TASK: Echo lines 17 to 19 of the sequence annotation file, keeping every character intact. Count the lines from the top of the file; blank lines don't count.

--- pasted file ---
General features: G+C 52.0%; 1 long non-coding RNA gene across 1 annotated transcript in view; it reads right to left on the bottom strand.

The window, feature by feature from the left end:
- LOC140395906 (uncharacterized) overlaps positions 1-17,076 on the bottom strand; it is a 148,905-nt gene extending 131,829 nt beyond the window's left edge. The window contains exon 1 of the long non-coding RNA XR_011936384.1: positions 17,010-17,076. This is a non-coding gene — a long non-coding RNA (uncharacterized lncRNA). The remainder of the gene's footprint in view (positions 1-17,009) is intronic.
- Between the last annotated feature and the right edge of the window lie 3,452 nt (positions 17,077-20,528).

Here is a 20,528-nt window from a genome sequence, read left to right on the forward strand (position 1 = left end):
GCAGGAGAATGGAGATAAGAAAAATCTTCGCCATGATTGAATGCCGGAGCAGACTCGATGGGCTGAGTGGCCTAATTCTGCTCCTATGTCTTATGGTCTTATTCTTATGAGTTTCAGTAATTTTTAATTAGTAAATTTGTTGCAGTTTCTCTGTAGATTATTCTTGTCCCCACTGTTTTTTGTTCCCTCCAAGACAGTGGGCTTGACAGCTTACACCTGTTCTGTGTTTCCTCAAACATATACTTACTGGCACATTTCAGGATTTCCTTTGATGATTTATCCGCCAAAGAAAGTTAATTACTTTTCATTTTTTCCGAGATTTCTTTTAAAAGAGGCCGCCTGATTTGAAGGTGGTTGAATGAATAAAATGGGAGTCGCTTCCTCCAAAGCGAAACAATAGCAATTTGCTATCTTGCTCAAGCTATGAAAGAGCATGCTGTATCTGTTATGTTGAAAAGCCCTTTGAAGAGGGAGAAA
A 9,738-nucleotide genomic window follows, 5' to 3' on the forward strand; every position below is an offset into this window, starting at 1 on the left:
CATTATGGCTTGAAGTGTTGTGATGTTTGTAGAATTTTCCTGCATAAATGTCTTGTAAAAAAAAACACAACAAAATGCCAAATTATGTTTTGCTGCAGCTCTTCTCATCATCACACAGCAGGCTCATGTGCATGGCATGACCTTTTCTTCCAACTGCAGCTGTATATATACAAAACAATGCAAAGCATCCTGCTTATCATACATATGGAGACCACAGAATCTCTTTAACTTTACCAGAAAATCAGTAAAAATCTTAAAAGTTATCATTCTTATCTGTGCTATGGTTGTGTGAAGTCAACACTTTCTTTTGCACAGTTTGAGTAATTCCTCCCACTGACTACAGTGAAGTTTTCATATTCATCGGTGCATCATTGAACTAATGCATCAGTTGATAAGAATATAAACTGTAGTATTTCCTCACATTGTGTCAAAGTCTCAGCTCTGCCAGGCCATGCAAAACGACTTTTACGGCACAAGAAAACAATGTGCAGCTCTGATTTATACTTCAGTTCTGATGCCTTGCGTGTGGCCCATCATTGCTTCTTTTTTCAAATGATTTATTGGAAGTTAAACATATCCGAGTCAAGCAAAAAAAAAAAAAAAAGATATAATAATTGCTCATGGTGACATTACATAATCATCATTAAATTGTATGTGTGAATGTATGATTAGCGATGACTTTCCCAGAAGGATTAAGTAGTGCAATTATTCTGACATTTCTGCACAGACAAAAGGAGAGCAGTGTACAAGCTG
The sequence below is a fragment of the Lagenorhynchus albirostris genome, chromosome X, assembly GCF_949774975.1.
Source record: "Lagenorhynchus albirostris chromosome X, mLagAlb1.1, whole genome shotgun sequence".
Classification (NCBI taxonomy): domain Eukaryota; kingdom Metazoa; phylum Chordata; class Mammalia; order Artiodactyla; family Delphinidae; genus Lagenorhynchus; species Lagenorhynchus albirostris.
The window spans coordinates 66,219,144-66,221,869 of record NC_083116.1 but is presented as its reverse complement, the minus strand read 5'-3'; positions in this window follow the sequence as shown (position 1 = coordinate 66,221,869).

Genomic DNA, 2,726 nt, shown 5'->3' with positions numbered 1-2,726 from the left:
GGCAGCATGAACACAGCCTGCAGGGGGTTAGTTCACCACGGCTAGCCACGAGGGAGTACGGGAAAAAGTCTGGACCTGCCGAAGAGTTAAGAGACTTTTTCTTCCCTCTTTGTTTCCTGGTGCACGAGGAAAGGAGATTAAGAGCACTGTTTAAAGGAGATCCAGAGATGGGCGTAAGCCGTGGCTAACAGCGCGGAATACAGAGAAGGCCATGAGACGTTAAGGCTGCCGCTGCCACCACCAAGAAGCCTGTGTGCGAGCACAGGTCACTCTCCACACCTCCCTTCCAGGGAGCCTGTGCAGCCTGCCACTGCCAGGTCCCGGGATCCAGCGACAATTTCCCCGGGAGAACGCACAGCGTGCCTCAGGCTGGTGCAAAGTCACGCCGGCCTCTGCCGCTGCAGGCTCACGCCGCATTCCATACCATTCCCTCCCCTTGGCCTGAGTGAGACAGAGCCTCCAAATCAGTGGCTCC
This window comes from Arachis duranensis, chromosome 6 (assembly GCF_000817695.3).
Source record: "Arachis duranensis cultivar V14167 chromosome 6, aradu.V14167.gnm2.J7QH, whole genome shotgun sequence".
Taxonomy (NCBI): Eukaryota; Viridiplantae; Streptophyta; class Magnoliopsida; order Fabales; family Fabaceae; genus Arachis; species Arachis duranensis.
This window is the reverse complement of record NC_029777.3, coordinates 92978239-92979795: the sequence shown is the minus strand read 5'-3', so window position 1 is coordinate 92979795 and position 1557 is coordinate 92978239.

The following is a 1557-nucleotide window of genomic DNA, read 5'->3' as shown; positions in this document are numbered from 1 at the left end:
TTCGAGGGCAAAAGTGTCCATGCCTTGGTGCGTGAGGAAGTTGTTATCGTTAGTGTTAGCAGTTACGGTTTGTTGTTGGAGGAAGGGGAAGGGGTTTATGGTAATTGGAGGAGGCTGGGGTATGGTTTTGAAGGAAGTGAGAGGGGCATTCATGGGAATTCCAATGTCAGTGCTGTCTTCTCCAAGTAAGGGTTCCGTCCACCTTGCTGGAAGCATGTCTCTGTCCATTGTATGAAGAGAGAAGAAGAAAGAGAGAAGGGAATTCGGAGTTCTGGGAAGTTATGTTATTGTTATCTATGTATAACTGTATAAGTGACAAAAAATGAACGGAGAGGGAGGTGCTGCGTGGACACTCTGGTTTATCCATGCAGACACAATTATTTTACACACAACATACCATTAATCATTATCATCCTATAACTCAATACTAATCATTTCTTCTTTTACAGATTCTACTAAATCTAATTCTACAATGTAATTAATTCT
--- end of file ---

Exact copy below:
Taxonomy (NCBI): Eukaryota; Viridiplantae; Streptophyta; class Magnoliopsida; order Fabales; family Fabaceae; genus Arachis; species Arachis duranensis.
This window is the reverse complement of record NC_029777.3, coordinates 92978239-92979795: the sequence shown is the minus strand read 5'-3', so window position 1 is coordinate 92979795 and position 1557 is coordinate 92978239.

The following is a 1557-nucleotide window of genomic DNA, read 5'->3' as shown; positions in this document are numbered from 1 at the left end: